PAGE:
SWOT is an acronym used to describe the particular Strengths, Weaknesses, Opportunities, and Threats that are strategic factors for a specific company. A SWOT should represent an organization’s core competencies while also identifying opportunities it cannot currently use to its advantage due to a gap in resources.
The SWOT analysis framework has gained widespread acceptance because of its simplicity and power in developing strategy. Just like any planning tool, a SWOT analysis is only as good as the information that makes it up. Research and accurate data is vital to identify key issues in an organization’s environment.
For even more of a deep dive on the subject, you can watch our video on How to Perform a SWOT Analysis.
Assess your market:
- What is happening externally and internally that will affect our company?
- Who are our customers?
- What are the strengths and weaknesses of each competitor? (Think Competitive Advantage)
- What are the driving forces behind sales trends?
- What are important and potentially important markets?
- What is happening in the world that might affect our company?
- What does it take to be successful in this market? (List the strengths all companies need to compete successfully in this market.)
Assess your company:
- What do we do best?
- What are our company resources – assets, intellectual property, and people?
- What are our company capabilities (functions)?
Assess your competition:
- How are we different from the competition?
- What are the general market conditions of our business?
- What needs are there for our products and services?
- What are the customer-market-technology opportunities?
- What are the customer’s problems and complaints with the current products and services in the industry?
- What “If only….” statements does a customer make?
Opportunity is an area of “need” in which a company can perform profitably.
A challenge posed by an unfavorable trend or development that would lead (in absence of a defensive marketing action) to deterioration in profits/sales.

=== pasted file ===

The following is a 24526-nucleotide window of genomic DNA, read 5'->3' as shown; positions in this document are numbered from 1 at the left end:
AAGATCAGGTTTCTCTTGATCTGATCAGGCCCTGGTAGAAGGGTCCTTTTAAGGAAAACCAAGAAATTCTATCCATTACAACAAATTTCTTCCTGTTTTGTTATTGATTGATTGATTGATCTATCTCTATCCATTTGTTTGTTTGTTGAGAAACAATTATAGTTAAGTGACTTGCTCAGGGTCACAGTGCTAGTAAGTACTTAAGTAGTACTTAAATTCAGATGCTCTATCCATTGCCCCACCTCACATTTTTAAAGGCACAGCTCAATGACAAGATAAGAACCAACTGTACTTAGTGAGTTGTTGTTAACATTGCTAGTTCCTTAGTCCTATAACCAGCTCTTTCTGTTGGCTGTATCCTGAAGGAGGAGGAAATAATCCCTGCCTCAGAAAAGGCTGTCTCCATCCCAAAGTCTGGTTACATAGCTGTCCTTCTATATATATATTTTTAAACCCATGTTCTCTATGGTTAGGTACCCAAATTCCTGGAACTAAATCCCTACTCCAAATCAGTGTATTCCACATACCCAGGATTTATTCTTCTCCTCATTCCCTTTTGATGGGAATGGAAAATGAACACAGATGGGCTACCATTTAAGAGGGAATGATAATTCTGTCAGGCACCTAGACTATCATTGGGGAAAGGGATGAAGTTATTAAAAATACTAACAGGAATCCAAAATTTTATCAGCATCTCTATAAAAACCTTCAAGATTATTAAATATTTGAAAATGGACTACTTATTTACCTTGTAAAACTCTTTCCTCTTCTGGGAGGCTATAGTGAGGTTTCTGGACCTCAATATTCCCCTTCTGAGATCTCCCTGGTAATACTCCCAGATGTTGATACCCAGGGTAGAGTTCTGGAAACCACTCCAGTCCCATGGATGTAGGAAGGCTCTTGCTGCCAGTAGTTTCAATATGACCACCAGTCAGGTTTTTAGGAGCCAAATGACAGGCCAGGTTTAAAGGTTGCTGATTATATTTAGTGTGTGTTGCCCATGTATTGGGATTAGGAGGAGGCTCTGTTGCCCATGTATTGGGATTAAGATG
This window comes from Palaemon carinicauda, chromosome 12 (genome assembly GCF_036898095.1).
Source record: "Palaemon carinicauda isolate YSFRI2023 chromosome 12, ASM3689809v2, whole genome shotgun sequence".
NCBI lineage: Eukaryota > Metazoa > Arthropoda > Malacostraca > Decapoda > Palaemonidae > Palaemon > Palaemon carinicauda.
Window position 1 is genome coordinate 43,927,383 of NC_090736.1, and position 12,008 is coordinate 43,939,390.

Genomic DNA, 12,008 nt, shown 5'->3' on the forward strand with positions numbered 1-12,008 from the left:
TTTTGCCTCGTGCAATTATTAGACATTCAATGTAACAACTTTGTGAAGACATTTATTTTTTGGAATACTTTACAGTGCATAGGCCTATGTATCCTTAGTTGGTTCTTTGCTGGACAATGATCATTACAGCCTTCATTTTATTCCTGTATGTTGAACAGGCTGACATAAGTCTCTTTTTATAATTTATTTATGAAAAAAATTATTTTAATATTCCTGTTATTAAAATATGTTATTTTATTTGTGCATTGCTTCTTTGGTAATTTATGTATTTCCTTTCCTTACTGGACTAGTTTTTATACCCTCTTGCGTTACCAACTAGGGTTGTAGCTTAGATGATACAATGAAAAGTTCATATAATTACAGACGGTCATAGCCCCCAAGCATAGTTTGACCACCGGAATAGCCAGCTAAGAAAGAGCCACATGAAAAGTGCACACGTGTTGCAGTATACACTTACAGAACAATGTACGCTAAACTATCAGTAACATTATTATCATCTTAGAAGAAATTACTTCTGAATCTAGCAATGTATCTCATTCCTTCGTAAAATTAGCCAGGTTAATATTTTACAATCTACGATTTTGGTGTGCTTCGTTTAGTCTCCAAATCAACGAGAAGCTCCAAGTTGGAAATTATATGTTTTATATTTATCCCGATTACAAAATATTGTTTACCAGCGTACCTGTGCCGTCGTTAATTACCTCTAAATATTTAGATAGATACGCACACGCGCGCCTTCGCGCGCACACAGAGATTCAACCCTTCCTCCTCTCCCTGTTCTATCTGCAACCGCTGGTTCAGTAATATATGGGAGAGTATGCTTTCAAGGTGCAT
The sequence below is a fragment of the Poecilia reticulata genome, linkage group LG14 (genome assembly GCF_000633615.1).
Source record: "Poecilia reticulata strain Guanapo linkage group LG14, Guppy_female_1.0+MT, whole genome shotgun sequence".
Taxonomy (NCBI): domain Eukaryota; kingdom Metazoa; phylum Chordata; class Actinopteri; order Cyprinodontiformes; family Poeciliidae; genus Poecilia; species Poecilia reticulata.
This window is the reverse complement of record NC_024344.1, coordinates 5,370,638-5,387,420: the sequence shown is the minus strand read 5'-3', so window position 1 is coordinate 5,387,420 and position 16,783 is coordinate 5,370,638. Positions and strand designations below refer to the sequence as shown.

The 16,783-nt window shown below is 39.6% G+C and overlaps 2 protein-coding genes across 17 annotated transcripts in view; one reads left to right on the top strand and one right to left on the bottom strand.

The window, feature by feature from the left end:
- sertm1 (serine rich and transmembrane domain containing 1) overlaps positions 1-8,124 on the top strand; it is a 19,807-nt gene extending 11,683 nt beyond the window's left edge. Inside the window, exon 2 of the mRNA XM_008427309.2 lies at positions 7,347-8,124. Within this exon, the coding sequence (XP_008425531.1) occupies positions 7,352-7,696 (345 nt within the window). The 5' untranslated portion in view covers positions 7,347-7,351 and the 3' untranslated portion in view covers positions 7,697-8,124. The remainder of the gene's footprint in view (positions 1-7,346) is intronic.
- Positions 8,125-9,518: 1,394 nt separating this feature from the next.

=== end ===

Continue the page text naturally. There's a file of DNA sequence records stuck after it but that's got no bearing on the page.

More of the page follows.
An evaluation needs to be completed drawing conclusions about how the opportunities and threats may affect the firm.
EXTERNAL: MACRO- demographic/economic, technological, social/cultural, political/legal / MICRO- customers, competitors, channels, suppliers, publics
INTERNAL RESOURCES: the firm
Competitor analysis is a critical aspect of this step.
- Identify the actual competitors as well as substitutes.
- Assess competitors’ objectives, strategies, strengths & weaknesses, and reaction patterns.
- Select which competitors to attack or avoid.
The Internal Analysis of strengths and weaknesses focuses on internal factors that give an organization certain advantages and disadvantages in meeting the needs of its target market. Strengths refer to core competencies that give the firm an advantage in meeting the needs of its target markets. Any analysis of company strengths should be market oriented/customer focused because strengths are only meaningful when they assist the firm in meeting customer needs. Weaknesses refer to any limitations a company faces in developing or implementing a strategy. Weaknesses should also be examined from a customer perspective because customers often perceive weaknesses that a company cannot see. Being market focused when analyzing strengths and weaknesses does not mean that non-market oriented strengths and weaknesses should be forgotten. Rather, it suggests that all firms should tie their strengths and weaknesses to customer requirements. Only those strengths that relate to satisfying a customer need should be considered true core competencies.
The following area analyses are used to look at all internal factors affecting a company:
- Resources: Profitability, sales, product quality brand associations, existing overall brand, relative cost of this new product, employee capability, product portfolio analysis